A tool like Infogram lends itself for the presentation of data, the communication of data. An infografic is in principle strong to the notion of exploration because of its interactivity. An infographic makes it possible to learn something about the data and visualisation tools can be underlined as a way to do research. Instead of a static experience it becomes an interactive process, trying to find out things in the data through visualisation.
Because of the accessibility of infogram, the tool makes it possible for a lot of people to use it without being an expert in the field. Infogram goes beyond exell because the charts can be imbedded into other webpages. You can actually edit the data, and the visualisation changes. Keeping the data up to date, without having to change the visualisation itself. It combines the notion of the chart and the Infographics. Once embedded it stays interactive.
Some critique regarding infographics
Basic information about infographics:
– Relatively new (+- 20 years)
– Direct relation to Graph theory
– Intrinsically related to computers (stead of by hand)
– A lot of (complex) algorithmic work
– Less well understood in terms of
- Cognition, interpretation, quality standards. (Researchers did a lot of testing; how do people interpret visualisations)
- Technology, technical complexity
Visualisations reduce information
Visualisation is part of a reduction process; in the end we can express information by using “points and lines”. Many different things can be formalised or modeled as graphs. This process means that certain entities are represented as nodes and certain relationships as links. However, with the reduction of information, information can be lost (Unwin 2008).
Not an innocent tool
Visualisations in general contain a narrative element. This is dangerous exactly because infographics also tend to have a notion of objectivity since they ‘only’ visualize data. Infographics are not only innocent tools. Since there are no official (visual) standards they can even be manipulative or confusing. Visualisations in general fit really well with the network society: they can be seen as representation of the neoliberal of social control and optimisation (Mayer 2012).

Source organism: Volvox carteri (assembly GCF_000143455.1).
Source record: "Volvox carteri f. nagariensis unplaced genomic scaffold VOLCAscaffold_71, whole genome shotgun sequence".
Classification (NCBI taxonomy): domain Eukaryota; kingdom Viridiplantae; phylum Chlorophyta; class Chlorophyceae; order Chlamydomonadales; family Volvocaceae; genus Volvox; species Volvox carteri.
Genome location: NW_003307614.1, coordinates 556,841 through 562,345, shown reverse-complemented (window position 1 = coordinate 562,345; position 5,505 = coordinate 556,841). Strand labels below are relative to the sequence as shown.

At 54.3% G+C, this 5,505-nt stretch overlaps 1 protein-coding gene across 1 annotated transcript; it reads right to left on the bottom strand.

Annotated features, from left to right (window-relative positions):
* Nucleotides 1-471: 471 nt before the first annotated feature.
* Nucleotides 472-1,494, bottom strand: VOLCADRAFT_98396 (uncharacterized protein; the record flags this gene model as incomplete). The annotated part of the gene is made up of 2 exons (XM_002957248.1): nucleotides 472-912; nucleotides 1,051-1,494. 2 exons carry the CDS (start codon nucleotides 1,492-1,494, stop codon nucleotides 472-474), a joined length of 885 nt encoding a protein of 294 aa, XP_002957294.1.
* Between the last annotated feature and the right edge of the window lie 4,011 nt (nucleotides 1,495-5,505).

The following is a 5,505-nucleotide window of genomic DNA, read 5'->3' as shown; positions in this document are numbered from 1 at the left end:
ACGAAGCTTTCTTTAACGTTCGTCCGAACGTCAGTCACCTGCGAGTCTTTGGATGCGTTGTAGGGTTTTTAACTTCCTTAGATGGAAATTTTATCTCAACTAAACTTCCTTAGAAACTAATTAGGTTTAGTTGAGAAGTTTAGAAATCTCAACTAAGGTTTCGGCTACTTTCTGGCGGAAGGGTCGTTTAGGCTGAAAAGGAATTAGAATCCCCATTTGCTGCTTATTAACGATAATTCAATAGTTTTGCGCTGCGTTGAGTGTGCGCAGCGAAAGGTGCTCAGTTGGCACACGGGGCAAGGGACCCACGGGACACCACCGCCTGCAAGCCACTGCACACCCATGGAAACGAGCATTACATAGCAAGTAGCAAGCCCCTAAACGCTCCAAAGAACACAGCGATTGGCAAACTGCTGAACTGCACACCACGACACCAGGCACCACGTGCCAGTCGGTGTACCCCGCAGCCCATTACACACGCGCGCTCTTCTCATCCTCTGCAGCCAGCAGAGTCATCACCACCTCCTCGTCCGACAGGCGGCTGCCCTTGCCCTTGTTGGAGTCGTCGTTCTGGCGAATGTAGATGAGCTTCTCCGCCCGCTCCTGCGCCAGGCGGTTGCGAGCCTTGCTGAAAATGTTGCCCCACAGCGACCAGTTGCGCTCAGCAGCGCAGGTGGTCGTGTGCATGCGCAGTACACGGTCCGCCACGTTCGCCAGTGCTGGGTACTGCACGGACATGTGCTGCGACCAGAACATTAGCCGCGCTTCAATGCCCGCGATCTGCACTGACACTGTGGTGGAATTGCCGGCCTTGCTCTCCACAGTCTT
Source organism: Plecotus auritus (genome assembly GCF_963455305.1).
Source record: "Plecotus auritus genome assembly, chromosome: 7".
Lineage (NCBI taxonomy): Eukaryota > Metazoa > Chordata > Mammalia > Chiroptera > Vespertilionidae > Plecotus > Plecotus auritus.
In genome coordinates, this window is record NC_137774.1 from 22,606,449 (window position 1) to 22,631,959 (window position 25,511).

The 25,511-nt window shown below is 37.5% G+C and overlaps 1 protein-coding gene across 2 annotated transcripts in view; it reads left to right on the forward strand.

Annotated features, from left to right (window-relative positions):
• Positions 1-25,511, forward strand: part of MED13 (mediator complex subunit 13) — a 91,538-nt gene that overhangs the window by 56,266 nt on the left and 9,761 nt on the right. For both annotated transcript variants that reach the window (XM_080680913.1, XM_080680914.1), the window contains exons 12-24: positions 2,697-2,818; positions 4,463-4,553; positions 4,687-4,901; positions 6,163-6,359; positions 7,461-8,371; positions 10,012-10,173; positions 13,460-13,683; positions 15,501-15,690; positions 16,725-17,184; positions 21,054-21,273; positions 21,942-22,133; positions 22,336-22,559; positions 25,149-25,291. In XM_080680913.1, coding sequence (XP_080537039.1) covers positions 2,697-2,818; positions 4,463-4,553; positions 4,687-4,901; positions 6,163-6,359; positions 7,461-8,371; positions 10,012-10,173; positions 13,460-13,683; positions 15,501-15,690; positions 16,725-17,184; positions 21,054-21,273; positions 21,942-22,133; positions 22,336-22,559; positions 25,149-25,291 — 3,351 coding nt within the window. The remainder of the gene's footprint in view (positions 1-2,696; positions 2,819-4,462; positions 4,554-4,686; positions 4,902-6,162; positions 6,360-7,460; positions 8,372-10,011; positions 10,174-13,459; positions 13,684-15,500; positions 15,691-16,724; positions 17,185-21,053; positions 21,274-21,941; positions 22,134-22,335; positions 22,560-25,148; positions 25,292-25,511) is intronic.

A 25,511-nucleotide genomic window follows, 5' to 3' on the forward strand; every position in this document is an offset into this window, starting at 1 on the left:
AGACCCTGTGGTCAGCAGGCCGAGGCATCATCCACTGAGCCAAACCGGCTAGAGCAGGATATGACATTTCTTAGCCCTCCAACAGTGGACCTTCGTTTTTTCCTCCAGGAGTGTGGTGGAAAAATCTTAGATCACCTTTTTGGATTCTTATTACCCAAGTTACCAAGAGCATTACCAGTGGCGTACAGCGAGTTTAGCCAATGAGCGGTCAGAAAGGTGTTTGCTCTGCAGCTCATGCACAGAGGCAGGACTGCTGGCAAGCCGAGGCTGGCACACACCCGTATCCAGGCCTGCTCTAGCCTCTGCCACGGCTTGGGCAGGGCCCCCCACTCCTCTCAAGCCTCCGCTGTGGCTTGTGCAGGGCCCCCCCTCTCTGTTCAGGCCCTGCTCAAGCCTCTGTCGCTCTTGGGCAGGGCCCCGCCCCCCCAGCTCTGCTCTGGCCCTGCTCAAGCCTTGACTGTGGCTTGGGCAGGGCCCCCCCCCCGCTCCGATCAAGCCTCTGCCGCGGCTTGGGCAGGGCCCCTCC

There is quite a big hype around visualisation. Visualisations are sometimes used where they are not necessarily needed; they suggest a form of complexity. We have to look at the real possibilities of analysing representations, and also have to ask ourselves, is the hype of visualisation going to far? This surge in visualisation has really contributed to our understanding and how we look at the networks of information around us.Visualisation is becoming a way that we use to make decisions, to make sense of what happens. This understanding is not neutral. Visualisations are more than that. They are caught up in struggles in conflicts and controversies. Somebody makes them. Most visualisations have the component of argumentation and contain narrative elements. Visualisations make an attempt to structure. Behind the question of visualisation alone lies the larger question of new media; in what way are media transformers and mediators, transforming the world, and not only representing?
Mayer, K. (2012) Objectifying social structures: Network visualization as means of social optimization. Theory & Psychology 22(2), pp.162-178
Mazza, R. (2009) Introduction to Information Visualization. London: Springer-Verlag (Chapter 1 “Introduction to Visual Representations”)
Unwin, A. (2008) Good Graphics. In: C.-H. Chen, W. Härdle, A. Unwin (eds.) Handbook of Data Visualization. Berlin, Heidelberg: Springer-Verlag, pp.57-77